China successfully launched another navigation satellite on Tuesday via the Long March-3B launch vehicle with the flight of BeiDou-3I3 (IGSO-3) from the Xichang Satellite Launch Center in Sichuan Province.
With a takeoff weight of 5,400 kilograms and a 12-year lifespan, BeiDou-313 is the last inclined geosynchronous orbits (IGSO) satellite required to complement the third phase BeiDou Satellite Navigation System (BDS). It was designed to be sent into the IGSO where the satellites travel in the shape of figure "8."
The BDS-3 constellation featured 18 satellites on a medium earth orbit (MEO), a geostationary earth orbit (GEO) and an inclined geosynchronous earth orbit (IGEO).
China started to develop its satellite navigation system since the last century. The BDS-1 system was completed by the end of 2000, designed to offer services domestically. The update-version BDS-2, which expanded the service range to Asia-Pacific regions, was finished by 2012. To compete with the U.S. GPS, Russian GLONASS and European Galileo systems, China initiated the third stage plan – BDS-3 targeting the global users.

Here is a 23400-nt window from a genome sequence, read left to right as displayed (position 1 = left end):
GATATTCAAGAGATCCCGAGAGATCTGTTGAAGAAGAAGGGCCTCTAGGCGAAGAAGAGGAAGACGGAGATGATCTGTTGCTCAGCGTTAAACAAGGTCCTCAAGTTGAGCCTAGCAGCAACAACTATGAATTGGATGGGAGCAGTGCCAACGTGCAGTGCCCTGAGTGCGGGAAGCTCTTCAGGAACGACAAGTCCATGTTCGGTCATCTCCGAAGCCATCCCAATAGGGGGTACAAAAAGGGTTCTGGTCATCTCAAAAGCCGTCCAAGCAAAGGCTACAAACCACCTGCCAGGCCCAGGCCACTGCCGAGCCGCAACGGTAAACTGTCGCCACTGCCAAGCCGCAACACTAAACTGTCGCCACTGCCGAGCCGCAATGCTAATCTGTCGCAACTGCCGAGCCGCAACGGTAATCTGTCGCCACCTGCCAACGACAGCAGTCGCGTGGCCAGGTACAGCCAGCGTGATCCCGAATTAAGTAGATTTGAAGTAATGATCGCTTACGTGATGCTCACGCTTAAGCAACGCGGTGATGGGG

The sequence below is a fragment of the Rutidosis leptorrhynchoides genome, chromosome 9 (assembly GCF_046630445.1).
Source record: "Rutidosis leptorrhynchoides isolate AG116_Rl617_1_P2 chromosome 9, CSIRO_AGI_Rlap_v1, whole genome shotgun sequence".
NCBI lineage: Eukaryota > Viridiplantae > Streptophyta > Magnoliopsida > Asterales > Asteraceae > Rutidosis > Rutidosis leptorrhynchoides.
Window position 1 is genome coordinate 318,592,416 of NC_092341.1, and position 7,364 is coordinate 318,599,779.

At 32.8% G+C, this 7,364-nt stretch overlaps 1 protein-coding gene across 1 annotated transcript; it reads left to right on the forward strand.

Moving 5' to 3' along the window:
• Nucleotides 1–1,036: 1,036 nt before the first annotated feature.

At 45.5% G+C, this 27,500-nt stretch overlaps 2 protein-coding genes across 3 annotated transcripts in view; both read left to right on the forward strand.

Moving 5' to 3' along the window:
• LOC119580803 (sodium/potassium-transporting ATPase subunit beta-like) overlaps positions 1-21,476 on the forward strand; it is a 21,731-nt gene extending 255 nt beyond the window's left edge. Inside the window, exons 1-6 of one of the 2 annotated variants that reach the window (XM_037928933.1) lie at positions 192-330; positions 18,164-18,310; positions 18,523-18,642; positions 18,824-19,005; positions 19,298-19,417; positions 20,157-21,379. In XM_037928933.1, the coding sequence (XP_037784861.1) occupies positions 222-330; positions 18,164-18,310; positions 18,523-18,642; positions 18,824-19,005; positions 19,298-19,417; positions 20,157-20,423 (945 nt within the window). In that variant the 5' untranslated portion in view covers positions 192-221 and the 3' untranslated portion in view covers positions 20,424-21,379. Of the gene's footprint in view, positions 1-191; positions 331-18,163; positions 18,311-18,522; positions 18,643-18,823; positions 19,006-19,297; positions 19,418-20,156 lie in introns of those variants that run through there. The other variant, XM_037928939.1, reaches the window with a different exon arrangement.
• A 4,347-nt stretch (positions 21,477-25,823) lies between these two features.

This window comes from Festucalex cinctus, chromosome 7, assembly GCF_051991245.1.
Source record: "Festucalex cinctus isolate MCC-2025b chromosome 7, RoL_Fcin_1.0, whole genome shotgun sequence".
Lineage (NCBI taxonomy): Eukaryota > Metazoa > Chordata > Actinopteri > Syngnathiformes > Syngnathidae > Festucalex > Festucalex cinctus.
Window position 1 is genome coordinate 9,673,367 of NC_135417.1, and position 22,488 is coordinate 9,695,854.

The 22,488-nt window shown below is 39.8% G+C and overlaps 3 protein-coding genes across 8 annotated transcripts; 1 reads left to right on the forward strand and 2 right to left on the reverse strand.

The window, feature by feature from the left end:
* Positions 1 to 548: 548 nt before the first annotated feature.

According to the China Satellite Navigation Office (CSNO), by 2035, a more ubiquitous, integrated and smarter positioning, navigation and timing (PNT) system with BDS as the core will be put in place by 2035.
According to Shen Jun, the deputy director of the International Cooperation Center, China Satellite Navigation Office, the completion of the BDS system means that Chinese people can enjoy a global navigation system that is independently developed and operated by China. People can use BDS alone to receive high-quality services anywhere and anytime in the world.
"For international users, BDS offers not only another option when choosing a GNSS provider but also a candidate to combine with other GNSS to provide enhanced services. Thus, the experiences and achievements of the BDS development can be beneficial for people worldwide," he said.